Twenty-nine games in the books and ten wins to show for it, not exactly as horrid as ESPN’s prediction of dead last, and not great with a 12th place conference ranking. The caveat in either case is that 4 games separate the 8th seed from the last place team in the conference, and the Raptors are within 2 games of 8 other teams. It’s like the tail end of a train wreck.

Player evaluations at this point:

Andrea Bargnani (34.7 mpg, 21.2 pts, 5.6 reb, 1.7 asts): His most complete season so far, especially when compared to his last two. Chris Bosh’s exit has meant more equitable ball distribution albeit slightly skewed towards Bargnani. The former #1 pick has seized the opportunity and is hoisting 3 more shots a game and has also improved his shot-selection and aggressiveness. His FTA/FGA rate has improved by 8% to 28%, and he’s taking 0.8 less threes a game, which account for only 19% of his shots (compared to 29% last year). Was Bosh’s presence in the paint a deterrent to drive? Possibly, the more likely explanation for this shift in offense is that his role has expanded from a three-point shooter assigned to spread the floor, to a player you go through to create your overall offense. Defensively, he’s still bad and there’s no denying that. Great defensive performances are rare (New Jersey) and something nobody’s quite expecting, but his help defense and lack of ability to discourage would-be drivers continues to be a problem. Despite the many good things he does on offense, his on-off numbers remain shocking: a whopping -16.7 swing per 100 possessions. His TS% has finally returned to what it was his rookie year and he’s got a decent eFG%, so it’s hard to point to his offense being inefficient or in any way detrimental to the team, which leaves his defense as the sole suspect in this ongoing saga. B

Leandro Barbosa (24 mpg, 12.9 ppg, 2.0 apg, .83 spg, 45% FG): With the exception of a few games where his shot has been off, perhaps due to being hampered by injuries, Barbosa has been as advertised. His defense was seen as a cause for concern in the summer, however, that turned out to be a massive exaggeration. He’s been the proverbial spark off the bench and has even been a player who the Raptors have ridden in quite a few games. His effort level doesn’t seem to dip, his active hands and deny positions always seem to cause trouble on inbound passes, and he’s second on the team in steals (Calderon, Weems). When asked to play the true point, Barbosa has fared well showing elements of patience and playmaking that nobody quite expected of him. The question remains that in a rebuilding year, is it wiser to hang on to Barbosa (28 years old) and ride his energy, or do you parlay him into an asset that will be around for when this team hopefully starts contending (2-3 years). Either way, you can’t really go wrong. B+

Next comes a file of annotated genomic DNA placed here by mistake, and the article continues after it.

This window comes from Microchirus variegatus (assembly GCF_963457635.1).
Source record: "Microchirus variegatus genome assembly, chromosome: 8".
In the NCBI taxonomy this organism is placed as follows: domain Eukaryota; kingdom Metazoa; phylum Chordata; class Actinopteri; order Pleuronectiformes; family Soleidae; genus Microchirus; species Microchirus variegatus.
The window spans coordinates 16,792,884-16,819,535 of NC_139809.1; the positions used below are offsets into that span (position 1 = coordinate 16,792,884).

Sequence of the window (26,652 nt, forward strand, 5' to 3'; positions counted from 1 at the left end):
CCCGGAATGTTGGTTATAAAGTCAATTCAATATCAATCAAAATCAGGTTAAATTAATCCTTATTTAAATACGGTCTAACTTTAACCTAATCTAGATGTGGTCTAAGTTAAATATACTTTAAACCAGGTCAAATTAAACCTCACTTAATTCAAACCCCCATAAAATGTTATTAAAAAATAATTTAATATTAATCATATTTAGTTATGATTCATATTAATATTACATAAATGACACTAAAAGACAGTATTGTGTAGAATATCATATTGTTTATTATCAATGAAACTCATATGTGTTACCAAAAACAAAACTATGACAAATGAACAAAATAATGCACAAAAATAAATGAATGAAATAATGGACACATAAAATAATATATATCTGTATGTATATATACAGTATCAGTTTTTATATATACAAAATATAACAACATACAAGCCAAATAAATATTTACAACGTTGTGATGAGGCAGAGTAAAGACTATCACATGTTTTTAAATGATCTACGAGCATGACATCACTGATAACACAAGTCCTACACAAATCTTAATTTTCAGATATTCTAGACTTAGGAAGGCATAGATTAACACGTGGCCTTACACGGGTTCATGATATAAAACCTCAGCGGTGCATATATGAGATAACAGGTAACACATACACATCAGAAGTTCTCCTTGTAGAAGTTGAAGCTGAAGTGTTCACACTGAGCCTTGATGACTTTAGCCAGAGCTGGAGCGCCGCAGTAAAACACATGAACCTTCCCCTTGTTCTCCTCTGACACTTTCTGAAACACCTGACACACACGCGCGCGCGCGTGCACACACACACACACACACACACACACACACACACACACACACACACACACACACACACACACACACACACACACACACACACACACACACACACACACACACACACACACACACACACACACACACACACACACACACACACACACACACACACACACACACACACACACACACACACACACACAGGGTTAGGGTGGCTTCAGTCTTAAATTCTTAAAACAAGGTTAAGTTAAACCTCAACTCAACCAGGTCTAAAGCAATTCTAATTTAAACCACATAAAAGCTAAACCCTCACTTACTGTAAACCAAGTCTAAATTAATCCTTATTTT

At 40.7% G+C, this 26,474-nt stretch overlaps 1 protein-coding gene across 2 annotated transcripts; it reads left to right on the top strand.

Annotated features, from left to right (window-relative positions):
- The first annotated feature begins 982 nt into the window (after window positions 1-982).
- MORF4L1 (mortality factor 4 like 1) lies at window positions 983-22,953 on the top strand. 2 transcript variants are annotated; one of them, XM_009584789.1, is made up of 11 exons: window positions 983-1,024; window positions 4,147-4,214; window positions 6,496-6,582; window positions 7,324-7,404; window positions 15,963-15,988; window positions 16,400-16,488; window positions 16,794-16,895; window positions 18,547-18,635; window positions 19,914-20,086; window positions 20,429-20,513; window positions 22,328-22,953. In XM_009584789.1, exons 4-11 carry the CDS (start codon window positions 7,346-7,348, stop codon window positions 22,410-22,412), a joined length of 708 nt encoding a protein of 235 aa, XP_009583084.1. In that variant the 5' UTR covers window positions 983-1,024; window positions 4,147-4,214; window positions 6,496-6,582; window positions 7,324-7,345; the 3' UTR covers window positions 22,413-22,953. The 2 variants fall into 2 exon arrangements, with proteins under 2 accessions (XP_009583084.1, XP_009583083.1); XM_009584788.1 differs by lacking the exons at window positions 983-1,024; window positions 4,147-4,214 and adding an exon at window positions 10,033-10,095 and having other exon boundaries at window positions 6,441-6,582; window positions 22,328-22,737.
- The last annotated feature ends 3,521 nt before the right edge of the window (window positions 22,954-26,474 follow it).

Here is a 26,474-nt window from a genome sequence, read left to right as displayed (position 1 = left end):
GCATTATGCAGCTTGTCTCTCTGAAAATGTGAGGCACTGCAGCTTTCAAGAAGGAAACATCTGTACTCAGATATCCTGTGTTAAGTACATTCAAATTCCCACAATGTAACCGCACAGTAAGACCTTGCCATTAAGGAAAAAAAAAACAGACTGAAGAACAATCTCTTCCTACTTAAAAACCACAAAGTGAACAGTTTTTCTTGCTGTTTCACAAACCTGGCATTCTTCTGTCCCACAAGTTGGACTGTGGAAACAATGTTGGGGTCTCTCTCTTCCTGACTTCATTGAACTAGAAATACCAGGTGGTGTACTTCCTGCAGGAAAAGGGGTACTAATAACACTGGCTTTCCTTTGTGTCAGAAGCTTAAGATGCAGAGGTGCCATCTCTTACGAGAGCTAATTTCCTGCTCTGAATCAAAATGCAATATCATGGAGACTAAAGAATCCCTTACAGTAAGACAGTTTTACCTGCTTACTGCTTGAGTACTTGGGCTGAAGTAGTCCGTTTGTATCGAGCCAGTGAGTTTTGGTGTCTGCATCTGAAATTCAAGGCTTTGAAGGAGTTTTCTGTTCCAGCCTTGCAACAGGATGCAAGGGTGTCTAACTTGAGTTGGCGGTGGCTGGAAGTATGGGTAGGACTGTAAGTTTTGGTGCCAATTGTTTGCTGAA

DeMar DeRozan (31.7 mpg, 12.7 ppg, 3.3 rpg, 45% FG): The word on the street is that DeRozan’s having a poor season and if statistics alone are to be considered, that’s simply not true. His PER36 numbers are almost identical to last year. And therein lies the problem. Maintaining status quo with the 10 extra minutes he’s been awarded this year has to be considered a disappointment, and even if one discards his stagnant statistical figures, it’s his lack of development in key areas that is more concerning. Still plagued by an incongruous jumper and a very limited set of offensive moves, DeRozan’s expected scoring growth and overall impact on the offensive end has been restricted. His lone friend remains the FT line which he usually gets to via a spin move or some other foray into the paint which presents little in the way of a shot opportunity for one of his teammates. His performance on the defensive side of the ball has compounded the negative opinions, a distinct lack of awareness and fundamentals has seen him often become a liability in a position where you simply cannot afford to have a turnstile play 31 minutes a night. We’re still waiting for him to show something that says he’s more than a run-of-the-mill NBA shooting guard. The jury’s still out on that but at least he has time on his side. With only two combined years of NCAA and NBA experience under his belt, DeRozan has a some ways to go before being written off. To be more specific, he also has next year. C

Sonny Weems (27.2 mpg, 11.5 ppg, 3.0 rpg, 0.92 spg): I suppose the warnings signs about his commitment to the cause were there when after the disappointing 104-88 loss to the Bulls last April, Weems started singing. This wasn’t just some plain old loss in January to the Pistons on the road. This was a home defeat to the Bulls which sealed our lottery fate. Then, earlier this year he says:

“I’m trying to be a little calm this year but you have to keep it fun on the court, you can’t be serious all the time,” said Weems. “Even if we’re losing games, you can’t be serious all the time. You can’t have everyone coming in the dressing room frowning, you’ve got to have somebody to lighten it up and that’s what I try to do.”